I write because a full August moon over a barren Missouri field fills my chest with moonshine, burns a sickly sweet aftertaste, remains long after the moon is gone, the field is gone.

Fireflies flash when oxygen mixes with other chemicals to create nitric oxide gas—the same molecule that erects a limp phallus. When I catch a firefly and pinch off its light, it will stay egg-yolk gold, and I can put it on my ring finger and pretend I am married to the firefly king. But I wait, I wait until I see the light.

I write because my Dad spun yarns as fast as he could gut a fish. My Mom stood tall as a sunflower, a thin, knowing smile that said sometimes the story wasn’t the one being told but another one that lived in the spaces between words. I watched, always, reading their faces like the pages of the Farmer’s Almanac.

The human brain boasts billions of neurons, axons and dendrites to make up a mind that registers pain when my heart is pricked or when a charred forest looms, ghostly stems, against the blue dawn. The human heart pumps oxygen faster than the weather changes, across thousands of miles, the distance from Kansas City, Missouri, to Washington, D.C., from where I began to where I am.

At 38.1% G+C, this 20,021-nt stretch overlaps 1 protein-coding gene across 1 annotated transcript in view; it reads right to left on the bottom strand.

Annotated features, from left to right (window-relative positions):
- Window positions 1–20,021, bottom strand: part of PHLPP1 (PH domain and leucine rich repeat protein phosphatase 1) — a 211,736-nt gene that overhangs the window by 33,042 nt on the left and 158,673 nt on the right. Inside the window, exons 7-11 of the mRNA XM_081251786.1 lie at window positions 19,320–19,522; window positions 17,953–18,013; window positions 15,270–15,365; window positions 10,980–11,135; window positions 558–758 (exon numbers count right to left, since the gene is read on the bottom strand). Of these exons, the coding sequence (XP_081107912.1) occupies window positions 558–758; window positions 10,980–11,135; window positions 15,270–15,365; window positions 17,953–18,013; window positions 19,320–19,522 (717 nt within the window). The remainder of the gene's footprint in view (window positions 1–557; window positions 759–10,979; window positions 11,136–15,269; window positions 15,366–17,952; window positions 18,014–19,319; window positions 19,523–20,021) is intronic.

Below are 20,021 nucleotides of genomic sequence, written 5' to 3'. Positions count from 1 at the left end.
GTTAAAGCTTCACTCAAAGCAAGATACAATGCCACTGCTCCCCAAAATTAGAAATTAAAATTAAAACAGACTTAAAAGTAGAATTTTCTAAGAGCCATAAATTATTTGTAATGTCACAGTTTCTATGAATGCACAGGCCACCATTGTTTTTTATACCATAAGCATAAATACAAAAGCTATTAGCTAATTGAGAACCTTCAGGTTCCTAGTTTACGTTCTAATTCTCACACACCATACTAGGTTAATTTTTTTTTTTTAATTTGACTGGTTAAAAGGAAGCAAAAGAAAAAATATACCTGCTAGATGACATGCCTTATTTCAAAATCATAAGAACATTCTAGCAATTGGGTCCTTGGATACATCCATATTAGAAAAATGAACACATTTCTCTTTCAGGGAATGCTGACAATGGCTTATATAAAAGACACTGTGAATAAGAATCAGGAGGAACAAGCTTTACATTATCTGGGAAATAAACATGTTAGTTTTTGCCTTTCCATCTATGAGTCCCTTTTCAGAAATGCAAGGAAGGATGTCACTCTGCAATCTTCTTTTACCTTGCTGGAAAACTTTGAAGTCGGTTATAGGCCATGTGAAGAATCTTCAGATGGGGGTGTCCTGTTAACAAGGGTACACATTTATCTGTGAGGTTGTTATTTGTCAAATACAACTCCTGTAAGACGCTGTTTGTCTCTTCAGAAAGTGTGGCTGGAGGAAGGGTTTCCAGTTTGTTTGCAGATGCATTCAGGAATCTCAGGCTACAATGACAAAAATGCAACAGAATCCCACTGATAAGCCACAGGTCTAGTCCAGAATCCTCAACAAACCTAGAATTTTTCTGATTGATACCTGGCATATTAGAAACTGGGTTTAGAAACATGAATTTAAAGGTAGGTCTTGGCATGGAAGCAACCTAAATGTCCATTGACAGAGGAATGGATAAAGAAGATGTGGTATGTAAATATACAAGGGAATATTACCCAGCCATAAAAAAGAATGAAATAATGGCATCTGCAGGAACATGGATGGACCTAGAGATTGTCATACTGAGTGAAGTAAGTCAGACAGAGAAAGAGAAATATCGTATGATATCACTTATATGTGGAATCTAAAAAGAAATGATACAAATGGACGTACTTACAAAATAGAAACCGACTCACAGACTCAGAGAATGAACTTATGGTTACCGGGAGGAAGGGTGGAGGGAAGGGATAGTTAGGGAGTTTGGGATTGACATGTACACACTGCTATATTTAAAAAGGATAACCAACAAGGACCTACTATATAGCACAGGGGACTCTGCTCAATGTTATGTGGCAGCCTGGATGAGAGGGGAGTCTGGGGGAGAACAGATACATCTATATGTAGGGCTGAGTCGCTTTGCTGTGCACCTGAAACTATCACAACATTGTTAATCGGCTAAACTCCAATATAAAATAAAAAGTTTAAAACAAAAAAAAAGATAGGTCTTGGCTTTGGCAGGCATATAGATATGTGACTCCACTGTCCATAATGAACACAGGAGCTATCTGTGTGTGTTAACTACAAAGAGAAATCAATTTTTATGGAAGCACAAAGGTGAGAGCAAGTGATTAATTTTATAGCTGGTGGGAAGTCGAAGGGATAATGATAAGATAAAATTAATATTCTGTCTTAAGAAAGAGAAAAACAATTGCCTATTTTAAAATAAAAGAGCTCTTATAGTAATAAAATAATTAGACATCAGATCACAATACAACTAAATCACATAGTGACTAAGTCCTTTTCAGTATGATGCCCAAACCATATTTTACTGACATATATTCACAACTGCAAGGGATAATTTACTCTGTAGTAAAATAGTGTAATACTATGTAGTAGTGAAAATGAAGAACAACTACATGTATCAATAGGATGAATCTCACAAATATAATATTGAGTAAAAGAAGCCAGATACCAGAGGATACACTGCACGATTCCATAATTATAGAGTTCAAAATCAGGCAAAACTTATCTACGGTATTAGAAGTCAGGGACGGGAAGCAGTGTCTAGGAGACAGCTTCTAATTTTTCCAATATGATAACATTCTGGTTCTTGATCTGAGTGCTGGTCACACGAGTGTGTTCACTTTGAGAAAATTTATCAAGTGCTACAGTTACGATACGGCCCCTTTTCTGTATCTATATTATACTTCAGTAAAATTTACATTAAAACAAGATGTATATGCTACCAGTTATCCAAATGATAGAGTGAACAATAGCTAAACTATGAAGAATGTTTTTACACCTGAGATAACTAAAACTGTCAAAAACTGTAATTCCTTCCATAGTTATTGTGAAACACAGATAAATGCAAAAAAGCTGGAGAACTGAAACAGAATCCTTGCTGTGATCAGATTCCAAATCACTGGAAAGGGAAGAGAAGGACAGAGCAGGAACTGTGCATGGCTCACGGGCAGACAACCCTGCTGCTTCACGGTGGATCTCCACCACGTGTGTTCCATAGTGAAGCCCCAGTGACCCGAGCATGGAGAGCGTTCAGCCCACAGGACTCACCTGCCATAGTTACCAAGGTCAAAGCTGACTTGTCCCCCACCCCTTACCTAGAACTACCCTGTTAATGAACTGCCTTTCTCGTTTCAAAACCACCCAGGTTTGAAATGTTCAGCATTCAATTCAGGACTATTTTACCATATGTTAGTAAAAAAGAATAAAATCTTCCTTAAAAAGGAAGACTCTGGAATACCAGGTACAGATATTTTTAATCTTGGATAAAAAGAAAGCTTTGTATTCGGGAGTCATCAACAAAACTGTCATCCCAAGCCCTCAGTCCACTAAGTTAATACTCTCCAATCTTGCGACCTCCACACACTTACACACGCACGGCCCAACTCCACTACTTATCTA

I write because people speak without speaking, because words put one way mean one thing and turned another way mean another thing, and when I look at the lone oak tree in the pasture flooded by light, when some ordinary moment is made extraordinary, I remember there is another kind of seeing that involves letting go.

Oxygen combines with other chemicals, sparking a burst of light against the crisp edges of night; the present stretches in front of me, its lanky legs long against a woven chaise lounge, arms crossed behind a sun-warmed head.

When I wrote you a letter and asked what I should do to be a writer, you said to read what you love and write what you love. I still have the envelope, the piece of paper, black ink against beige letterhead with your name on it.

Black holes are anything but empty, full of matter, pulling so strongly not even light can escape. I write because I am a moth to the flame.